Evolutionary criticism is similar to the purpose of the utopian tradition, namely that they are both discursive matrices where it is recognized that “the arts help organize the humans’ aesthetically modulated models of reality” (Dutton 94). Both the utopian tradition and evolutionary criticism seek to offer a blueprint of possibilities. They suggest “consilience, or the principle that evidence from independent, unrelated sources can ‘converge’ to strong conclusions,” which occurs when “multiple sources of evidence are in agreement[.] [T]he conclusion can be very strong even when none of the individual sources of evidence are very strong on their own” (Wilson 8). In practice, this blends Delany and Danby’s theories and lends purpose to the play that challenges Kott’s notion of the absurd. Carroll notes that “the most important biological concept is the relationship between the organism and its environment, which presupposes principles of personal psychology, sexual and family relations, social organization, and cognition,” so the evolutionary perspective reaches its climax at the most natural of scenes, the heath (“An Evolutionary Paradigm for Literary Study” 1). Lear’s division and Gloucester’s unfairness generate the generational conflict, which is compounded by the fact that the play deals with “an assumption that nature is a reflection of the status quo” and Renaissance thought “challenged this view of nature, the generation gap, or the sense of a child’s need to replace his father” (Hunter 18). In fact, Stephen Greenblatt points out that, “In Shakespeare’s imagination, the decision to withdraw from work—‘To shake all cares and business from our age,’ as Lear says, ‘Conferring them on younger strengths’—is a catastrophe” because “once a father had turned over his property to his children, once he had lost his ability to enforce his will, his authority would crumble away . . . he would become what is called a sojourner (Will in the World 359).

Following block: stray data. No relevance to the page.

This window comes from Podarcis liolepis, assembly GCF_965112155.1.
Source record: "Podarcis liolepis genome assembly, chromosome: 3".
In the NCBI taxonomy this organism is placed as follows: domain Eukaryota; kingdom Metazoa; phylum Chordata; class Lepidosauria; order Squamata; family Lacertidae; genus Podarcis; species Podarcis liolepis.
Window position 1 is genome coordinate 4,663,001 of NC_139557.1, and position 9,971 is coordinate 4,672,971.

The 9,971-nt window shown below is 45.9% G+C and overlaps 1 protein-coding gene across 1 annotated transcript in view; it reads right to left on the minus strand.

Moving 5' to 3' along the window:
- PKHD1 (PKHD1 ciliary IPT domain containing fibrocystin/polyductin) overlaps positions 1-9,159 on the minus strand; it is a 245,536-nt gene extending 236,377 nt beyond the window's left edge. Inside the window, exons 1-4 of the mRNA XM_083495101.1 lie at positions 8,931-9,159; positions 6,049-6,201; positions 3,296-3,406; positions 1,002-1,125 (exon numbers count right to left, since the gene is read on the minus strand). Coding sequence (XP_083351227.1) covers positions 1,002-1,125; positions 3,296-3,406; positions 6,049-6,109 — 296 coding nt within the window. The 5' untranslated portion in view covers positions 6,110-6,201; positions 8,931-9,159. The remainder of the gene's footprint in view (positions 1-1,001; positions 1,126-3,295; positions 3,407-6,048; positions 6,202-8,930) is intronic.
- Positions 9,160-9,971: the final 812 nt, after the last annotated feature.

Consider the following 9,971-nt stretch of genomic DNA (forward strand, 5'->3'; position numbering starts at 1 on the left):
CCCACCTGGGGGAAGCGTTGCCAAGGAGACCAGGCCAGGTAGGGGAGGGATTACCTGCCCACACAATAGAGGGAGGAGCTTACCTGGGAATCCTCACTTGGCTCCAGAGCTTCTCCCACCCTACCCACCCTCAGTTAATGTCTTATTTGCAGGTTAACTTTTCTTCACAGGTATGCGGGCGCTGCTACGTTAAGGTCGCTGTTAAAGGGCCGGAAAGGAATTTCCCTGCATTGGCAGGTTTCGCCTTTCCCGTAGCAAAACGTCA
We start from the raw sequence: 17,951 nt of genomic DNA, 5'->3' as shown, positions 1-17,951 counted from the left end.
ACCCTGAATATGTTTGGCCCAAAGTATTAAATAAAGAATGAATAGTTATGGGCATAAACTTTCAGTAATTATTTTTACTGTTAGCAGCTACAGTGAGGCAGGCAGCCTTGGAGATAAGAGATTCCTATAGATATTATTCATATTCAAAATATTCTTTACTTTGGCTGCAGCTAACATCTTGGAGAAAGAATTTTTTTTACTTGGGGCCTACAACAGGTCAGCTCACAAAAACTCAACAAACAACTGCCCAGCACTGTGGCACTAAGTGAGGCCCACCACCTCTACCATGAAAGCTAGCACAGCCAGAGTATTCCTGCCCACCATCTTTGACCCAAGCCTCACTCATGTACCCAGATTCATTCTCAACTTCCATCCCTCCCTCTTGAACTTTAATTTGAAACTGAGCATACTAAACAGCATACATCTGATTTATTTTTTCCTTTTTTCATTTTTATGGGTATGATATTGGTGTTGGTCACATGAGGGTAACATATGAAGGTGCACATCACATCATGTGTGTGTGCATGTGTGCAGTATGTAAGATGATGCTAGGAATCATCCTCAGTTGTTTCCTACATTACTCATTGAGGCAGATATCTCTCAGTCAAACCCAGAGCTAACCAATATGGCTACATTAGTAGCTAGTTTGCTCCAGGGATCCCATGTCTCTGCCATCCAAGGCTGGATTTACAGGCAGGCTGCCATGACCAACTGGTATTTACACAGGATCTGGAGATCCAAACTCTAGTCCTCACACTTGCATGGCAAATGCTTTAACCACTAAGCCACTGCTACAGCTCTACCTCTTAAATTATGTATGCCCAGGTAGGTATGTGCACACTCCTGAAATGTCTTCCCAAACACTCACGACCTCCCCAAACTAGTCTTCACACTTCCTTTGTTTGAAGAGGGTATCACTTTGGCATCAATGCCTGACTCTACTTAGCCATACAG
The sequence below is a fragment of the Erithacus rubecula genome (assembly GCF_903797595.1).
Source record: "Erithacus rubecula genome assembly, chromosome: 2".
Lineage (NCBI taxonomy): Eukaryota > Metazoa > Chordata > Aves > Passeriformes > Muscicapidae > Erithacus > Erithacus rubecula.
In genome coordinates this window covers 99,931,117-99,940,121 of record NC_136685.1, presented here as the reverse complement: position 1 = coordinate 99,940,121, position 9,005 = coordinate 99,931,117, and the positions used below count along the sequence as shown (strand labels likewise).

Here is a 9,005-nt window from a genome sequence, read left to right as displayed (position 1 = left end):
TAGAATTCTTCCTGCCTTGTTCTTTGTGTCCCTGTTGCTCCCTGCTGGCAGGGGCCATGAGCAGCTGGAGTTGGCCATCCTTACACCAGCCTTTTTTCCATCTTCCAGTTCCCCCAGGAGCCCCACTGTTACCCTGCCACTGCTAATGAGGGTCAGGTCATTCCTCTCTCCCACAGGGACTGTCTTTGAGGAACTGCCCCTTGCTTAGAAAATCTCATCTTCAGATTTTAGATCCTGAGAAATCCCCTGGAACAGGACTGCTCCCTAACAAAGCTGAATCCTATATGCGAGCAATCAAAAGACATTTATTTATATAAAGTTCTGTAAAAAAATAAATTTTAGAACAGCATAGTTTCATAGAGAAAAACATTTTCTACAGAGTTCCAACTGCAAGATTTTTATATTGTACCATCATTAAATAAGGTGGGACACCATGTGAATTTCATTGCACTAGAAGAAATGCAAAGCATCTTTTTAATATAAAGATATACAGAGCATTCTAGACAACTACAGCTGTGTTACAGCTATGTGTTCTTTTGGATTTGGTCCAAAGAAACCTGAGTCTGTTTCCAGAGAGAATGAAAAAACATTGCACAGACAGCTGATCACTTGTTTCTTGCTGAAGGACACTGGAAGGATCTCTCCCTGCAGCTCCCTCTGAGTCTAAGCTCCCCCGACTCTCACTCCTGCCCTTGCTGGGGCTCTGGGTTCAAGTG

If we view this generational conflict as a microcosm of evolutionary conflict, it is clear that Shakespeare not only enters a dialogue in the middle of social evolution, but he also creates a play that dramatizes that evolution.[3] In discussing Cordelia’s alternative language in the love test scene, Judy Kronenfeld points out that “if a demand really establishes an arbitrary hierarchy of knowledge that seeks to silence or dominate alternative modes of inquiry, how can one evaluate the results of those presumably valuable modes of inquiry?” (11). Kronenfeld shows that alternative dialogues are necessary, and that their very existence transcends the arbitrary.

“impetuous blasts, with eyeless rage”: Finding Meaning in a Meaningless Storm